Eagles Wake-Up Call: What To Watch For vs. PIT

The quarterback, the replacements and the guys returning from injury.

Sam Bradford. (Jeff Fusco)

Sam Bradford. (Jeff Fusco)

The Eagles visit the Steelers for their second preseason game tonight at 7, and even with Carson Wentz sidelined, there will be plenty of interesting storylines. Here are five we’ll be following closely.

Sam Bradford

Doug Pederson kept his word last week and pulled the first-team offense after they scored a touchdown on their first series, despite the drive lasting just three snaps, so we only got to see Bradford attempt one pass. If Pederson keeps his word again this week, we’ll see Bradford and the starting offense on the field for at least the first quarter, and possibly a series or two in the second quarter.

When last season ended, I expected Bradford to build off the success he had in the second half of the season and turn in a better overall performance in 2016 than he did in 2015. Eight months later, the receivers don’t look very good, the offensive line is on the brink of becoming a mess and the running backs are another big question mark. Still, I expect Bradford’s pocket mobility and footwork to be better, and this will be our first glance to see where the Eagles’ starting quarterback is at.

The Replacements 

Allen Barbre replacing Lane Johnson as the starting right tackle was the expected move, but Isaac Seumalo starting at left guard over Stefen Wisniewski was not a move I saw coming so early on. Wisniewski certainly did not impress against Tampa Bay, but Seumalo is not close to being caught up after missing OTAs and minicamp. The rookie has been open about feeling behind, and I wonder if his head will be spinning against Cleveland if he has to start in Week 1.

These next three games will go a long way in determining the Eagles’ starting offensive line once the regular season begins, and tonight will be our first chance to see what Seumalo can do with the first-team offense. We also get a peek at whether Barbre will be a sufficient stopgap while Johnson sits out, and if Halapoulivaati Vaitai shows any aptitude with the reserves.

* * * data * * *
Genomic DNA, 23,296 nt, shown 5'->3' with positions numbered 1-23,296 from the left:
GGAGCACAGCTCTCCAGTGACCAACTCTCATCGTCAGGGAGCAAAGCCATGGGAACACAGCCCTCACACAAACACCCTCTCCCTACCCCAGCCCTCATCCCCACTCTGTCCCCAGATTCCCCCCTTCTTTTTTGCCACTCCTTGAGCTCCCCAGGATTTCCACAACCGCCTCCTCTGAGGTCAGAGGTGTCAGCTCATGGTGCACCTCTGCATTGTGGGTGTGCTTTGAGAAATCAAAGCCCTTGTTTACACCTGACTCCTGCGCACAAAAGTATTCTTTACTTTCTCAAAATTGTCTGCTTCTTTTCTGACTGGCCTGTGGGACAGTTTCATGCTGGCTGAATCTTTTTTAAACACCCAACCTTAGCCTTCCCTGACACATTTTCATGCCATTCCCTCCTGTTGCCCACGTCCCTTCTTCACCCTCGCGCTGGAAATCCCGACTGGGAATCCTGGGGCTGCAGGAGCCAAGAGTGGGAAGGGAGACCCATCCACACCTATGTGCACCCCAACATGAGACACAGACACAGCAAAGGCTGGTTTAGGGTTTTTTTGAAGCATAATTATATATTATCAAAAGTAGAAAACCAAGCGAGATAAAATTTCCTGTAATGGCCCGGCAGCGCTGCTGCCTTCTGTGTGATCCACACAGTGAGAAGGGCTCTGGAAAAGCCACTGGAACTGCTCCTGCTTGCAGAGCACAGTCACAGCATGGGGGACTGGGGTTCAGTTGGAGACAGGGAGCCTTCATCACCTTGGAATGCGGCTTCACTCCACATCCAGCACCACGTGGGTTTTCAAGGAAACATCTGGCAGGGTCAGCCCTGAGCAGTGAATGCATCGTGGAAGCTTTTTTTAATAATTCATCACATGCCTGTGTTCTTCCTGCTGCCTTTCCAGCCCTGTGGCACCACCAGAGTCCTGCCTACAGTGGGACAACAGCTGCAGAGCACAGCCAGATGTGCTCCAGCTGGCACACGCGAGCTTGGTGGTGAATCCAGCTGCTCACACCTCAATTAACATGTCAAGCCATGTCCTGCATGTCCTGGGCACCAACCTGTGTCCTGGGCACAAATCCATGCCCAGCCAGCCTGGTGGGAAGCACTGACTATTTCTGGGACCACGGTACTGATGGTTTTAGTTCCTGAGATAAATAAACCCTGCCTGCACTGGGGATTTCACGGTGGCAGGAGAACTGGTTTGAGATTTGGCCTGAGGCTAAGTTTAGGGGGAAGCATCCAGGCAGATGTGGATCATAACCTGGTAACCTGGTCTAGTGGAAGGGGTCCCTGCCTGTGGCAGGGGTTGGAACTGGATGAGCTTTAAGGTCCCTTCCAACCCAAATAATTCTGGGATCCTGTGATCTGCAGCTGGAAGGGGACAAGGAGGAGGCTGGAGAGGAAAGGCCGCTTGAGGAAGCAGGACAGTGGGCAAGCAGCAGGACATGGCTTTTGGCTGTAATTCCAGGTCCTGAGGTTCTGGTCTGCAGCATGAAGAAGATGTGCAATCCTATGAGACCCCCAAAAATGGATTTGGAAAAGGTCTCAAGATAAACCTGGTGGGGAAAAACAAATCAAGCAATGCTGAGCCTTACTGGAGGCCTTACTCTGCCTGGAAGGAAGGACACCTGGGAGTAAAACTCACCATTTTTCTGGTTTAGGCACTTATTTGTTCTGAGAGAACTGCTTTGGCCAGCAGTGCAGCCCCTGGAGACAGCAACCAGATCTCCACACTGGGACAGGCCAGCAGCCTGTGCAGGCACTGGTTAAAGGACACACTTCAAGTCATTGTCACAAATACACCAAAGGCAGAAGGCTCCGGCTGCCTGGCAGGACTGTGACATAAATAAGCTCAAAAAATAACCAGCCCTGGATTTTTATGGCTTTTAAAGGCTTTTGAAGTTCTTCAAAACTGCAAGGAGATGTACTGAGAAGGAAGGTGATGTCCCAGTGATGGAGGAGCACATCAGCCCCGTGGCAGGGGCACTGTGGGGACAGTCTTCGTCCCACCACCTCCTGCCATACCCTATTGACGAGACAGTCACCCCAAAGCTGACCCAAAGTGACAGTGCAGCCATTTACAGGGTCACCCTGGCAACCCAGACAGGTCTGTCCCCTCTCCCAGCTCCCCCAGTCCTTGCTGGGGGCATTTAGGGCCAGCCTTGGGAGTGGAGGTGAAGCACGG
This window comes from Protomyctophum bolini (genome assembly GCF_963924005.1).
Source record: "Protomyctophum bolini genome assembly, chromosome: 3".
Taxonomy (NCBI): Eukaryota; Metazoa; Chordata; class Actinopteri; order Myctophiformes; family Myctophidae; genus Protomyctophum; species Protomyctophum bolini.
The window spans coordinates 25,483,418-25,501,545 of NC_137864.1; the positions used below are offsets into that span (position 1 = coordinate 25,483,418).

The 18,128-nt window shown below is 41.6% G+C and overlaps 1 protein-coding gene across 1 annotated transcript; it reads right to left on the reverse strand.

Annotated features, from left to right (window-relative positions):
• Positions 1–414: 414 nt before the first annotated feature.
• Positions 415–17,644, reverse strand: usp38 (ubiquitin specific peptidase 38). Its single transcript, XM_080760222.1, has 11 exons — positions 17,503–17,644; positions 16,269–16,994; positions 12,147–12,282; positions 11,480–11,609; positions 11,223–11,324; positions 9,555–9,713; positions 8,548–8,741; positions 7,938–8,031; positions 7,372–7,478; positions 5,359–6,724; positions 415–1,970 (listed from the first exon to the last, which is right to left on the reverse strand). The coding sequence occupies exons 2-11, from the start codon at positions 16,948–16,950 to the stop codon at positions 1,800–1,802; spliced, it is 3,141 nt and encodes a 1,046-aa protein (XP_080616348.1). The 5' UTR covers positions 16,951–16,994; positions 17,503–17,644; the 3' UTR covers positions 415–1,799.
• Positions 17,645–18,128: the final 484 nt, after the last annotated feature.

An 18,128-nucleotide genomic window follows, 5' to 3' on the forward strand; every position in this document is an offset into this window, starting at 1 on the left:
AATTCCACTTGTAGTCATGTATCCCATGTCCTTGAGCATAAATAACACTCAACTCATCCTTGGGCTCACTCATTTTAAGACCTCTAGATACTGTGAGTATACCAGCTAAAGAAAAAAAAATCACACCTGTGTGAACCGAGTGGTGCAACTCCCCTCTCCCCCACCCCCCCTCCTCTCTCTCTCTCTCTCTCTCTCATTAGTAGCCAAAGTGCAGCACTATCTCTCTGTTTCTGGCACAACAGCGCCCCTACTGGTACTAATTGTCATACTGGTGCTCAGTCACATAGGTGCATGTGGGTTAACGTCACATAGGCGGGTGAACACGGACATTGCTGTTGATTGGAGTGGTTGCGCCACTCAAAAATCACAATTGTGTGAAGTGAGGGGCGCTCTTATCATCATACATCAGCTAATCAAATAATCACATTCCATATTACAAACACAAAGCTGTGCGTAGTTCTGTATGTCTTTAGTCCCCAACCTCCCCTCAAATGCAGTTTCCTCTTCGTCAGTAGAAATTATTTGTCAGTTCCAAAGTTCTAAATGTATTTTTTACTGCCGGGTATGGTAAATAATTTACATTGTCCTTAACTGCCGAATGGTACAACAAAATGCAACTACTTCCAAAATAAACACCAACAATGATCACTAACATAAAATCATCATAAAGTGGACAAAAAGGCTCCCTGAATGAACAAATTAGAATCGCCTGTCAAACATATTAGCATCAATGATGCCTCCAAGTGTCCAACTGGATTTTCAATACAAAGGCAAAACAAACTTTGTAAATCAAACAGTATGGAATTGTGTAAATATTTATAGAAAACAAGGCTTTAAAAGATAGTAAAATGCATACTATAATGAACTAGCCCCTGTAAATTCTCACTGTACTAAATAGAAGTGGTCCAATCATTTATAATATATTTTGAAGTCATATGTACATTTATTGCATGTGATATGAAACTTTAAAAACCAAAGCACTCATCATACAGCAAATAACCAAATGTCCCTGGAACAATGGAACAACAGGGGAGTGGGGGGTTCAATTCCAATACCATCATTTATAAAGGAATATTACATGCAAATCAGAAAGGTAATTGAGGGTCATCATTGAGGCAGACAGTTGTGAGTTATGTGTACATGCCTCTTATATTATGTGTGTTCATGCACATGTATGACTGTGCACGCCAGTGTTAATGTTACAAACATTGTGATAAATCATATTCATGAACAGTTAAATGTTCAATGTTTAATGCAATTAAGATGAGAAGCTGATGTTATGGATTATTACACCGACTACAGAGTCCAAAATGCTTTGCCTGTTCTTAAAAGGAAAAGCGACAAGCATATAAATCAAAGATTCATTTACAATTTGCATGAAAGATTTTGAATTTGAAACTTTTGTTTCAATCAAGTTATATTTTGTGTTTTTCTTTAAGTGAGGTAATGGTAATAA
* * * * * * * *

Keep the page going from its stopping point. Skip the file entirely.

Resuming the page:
Nelson Agholor and the Receivers

Howie Roseman began looking into acquiring Dorial Green-Beckham at least three weeks ago, so if he was interested then, it’s no surprise he pulled the trigger after Nelson Agholor’s uninspiring training camp and the rest of the receiving corp’s poor play in the first preseason game. One popular narrative is the Green-Beckham trade was a message to the other wideouts which will hopefully challenge people to step up, but in reality, the move is simply a reflection of how little confidence the Eagles have in Bradford’s targets.

Throughout the offseason, I anticipated Agholor would take a significant step forward in year two and felt his injury played a significant role in his poor production last season. While he’s made that stance harder to keep, I am looking forward to seeing the 23-year-old tonight. I’m curious to see if Chris Givens can stretch the field or if Paul Turner can make a play at the 53-man roster, but I’m not sure how confident I am that Rueben Randle will play with much more effort than he did against the Buccaneers.

Ron Brooks vs. Nolan Carroll

Eric Rowe and Jalen Mills have gotten so much attention throughout training camp it seems like we’ve almost forgotten about a couple of more important players: Brooks and Carroll. In recent weeks, Brooks was my best guess as to who will start opposite of Leodis McKelvin, but Carroll has increasingly gotten reps with the first-team defense.

It’s unclear if Jim Schwartz just wants to see Carroll against different receivers and with different defenders, but maybe the 29-year-old has gained some momentum. Even if Brooks starts the season as an outside corner with the first-team defense, I think Carroll would overtake him eventually. But as the Birds well know, cornerback isn’t a spot where you want to have a lot of question marks. We may get a better feel for the state of position after getting more film on them tonight.